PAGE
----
By CoinWeek …..

On Sunday, March 28, 2021, bidding ends on for this 1972 Type 2 Eisenhower dollar certified MS-65 by PCGS. The coin comes from the Walnut Park Collection of Eisenhower dollars.

Unpopular with consumers but appreciated by a number of U.S. collectors as the last large-size dollar coins struck for circulation (and the only large-size clad dollar coins), Eisenhower dollars were introduced in 1971 to honor the recently-deceased former president and general. Though short-lived (the design and size were both retired after 1978; small-size and even less popular Susan B. Anthony dollars were introduced in 1979), the series offers a number of challenges for collectors, and its second year, 1972, illustrates some of the series’ complexities.

Three distinct hub varieties exist for 1972 Eisenhower dollars struck at the Philadelphia Mint, differentiated primarily by the visible landmass on earth’s surface above the eagle, on the top-left of the reverse design, around 11 o’clock. 75,890,000 1972 (P) business strike Eisenhower dollars of all three types were struck at the Philadelphia Mint in 1972. The terms used for the three hub varieties are somewhat confused: Whitman’s Guide Book of United States Coins refers to Variety I, II, and III, while most dealers and collectors call them Type I, II, or III. PCGS’ holder refers to the MS-65 Ike as a Type 2.

Type 2 1972 (P) Eisenhower dollars, the rarest of the three types, were struck with Proof dies. Examples released in March and August of 1972 show identifying die markers. The continents are “crudely drawn” on the Type II reverse, the earth is rounded, and the islands of the Caribbean are joined together and struck incuse.

The precise number of Type 2s is unknown, but they command a premium over their more common Type I and II counterparts. Business strikes were also struck at the Denver Mint in 1972. Clad and silver-clad Proof and silver uncirculated Eisenhower dollars were struck at the San Francisco Mint in 1972.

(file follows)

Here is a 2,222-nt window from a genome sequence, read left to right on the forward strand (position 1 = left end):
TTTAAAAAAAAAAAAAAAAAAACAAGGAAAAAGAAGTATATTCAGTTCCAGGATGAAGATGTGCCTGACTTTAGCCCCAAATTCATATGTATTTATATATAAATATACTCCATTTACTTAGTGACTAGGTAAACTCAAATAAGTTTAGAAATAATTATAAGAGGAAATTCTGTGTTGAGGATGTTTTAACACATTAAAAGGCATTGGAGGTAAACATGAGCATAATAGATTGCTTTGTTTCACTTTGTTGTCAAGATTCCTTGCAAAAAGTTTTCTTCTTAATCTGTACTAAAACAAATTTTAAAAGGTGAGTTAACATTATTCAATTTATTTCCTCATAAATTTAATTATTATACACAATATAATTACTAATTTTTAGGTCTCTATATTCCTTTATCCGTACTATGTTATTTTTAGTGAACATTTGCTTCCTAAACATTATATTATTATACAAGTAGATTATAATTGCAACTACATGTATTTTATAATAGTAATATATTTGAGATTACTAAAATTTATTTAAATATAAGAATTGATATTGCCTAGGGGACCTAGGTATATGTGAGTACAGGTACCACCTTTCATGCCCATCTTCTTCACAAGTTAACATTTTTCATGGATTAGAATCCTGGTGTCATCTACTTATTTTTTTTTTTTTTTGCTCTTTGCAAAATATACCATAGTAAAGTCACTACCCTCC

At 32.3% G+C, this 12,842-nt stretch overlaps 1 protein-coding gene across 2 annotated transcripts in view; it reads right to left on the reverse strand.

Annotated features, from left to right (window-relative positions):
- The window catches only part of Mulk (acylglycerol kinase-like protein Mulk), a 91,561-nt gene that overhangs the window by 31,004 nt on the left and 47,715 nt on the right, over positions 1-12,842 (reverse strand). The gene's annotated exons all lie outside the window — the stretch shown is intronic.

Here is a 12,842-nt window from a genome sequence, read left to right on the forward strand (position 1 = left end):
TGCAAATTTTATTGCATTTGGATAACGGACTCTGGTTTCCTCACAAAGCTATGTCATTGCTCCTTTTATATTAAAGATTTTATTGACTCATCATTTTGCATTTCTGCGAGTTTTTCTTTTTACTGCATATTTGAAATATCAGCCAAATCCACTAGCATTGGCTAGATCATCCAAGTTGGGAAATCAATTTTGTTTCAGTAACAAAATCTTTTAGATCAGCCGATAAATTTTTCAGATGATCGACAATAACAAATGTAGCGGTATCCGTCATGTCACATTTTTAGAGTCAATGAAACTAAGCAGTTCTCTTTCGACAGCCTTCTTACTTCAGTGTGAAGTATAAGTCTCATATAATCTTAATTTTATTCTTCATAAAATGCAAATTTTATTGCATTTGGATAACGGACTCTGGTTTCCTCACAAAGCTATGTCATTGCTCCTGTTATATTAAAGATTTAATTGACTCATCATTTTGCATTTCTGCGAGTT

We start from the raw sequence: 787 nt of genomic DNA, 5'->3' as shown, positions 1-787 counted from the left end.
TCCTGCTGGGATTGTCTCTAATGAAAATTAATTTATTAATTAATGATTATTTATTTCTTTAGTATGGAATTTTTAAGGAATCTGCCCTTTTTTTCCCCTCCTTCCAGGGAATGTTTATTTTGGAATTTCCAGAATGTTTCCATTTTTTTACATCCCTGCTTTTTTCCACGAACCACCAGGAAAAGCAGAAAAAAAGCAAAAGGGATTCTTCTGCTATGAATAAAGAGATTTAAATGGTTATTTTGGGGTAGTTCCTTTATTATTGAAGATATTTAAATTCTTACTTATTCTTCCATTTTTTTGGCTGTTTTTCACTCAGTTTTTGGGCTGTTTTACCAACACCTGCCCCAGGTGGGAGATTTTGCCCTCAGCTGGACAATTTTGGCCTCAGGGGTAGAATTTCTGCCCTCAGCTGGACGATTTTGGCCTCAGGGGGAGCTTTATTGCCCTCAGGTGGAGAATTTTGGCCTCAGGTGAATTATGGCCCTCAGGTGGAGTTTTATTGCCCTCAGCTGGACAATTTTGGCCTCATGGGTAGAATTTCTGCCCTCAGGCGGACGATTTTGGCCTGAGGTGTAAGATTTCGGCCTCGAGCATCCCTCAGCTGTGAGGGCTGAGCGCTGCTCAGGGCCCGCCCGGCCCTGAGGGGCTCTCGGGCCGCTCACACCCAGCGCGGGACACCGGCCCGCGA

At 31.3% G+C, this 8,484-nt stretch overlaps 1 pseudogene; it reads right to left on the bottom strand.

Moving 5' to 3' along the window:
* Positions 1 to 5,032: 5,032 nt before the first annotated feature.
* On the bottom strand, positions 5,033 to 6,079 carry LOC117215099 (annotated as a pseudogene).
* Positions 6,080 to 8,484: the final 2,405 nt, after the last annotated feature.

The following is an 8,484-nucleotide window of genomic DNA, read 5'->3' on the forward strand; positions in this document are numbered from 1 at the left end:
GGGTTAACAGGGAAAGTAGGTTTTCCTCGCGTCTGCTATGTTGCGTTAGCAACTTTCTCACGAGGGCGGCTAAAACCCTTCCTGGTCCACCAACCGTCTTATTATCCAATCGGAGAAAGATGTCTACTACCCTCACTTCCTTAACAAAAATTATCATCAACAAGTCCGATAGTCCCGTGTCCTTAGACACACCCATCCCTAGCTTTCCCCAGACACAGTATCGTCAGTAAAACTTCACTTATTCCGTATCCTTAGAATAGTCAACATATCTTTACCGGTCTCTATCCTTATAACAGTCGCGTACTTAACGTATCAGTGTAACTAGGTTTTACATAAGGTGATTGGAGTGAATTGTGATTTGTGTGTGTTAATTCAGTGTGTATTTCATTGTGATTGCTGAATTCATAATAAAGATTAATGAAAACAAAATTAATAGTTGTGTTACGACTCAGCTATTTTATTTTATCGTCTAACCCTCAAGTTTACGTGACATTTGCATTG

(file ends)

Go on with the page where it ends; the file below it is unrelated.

Mint State 1971 and 1972 Eisenhower dollars are rarer than 1973 coins in the same grade since they were not included in Mint Sets. 1972 dollars typically exhibit poor strike, muted luster, and heavily marked planchets. Uncirculated examples grading above MS-63 are condition rarities, highly sought-after in a series often defined by poor eye appeal.

Small certified populations underscore the poor strike quality and relative rarity of Gem examples. PCGS has certified 115 other Type IIs MS-65 (4 in MS-65+) and just eight MS-66. MS-65 examples are more abundant for the other two types; PCGS has given the Gem grade to 556 Type Is and 568 Type IIIs.

PCGS CoinFacts estimates 5,000 1972 Type IIs survive in grades MS-60 or better, and 500 in MS-65 or better. It is regarded as the key to the Eisenhower dollar series, necessary for the completion of a subtypes-inclusive set of the coins.

If recent auction results are any indication of the auction’s result, GreatCollections’ example could easily fetch more than $1,000. GreatCollections’ example has already attracted spirited bidding. At the time of writing, the bidding stood at $661, with 14 bids recorded. According to the auction page at the time of writing, 54 GreatCollections members are tracking the auction and the page has 152 views.


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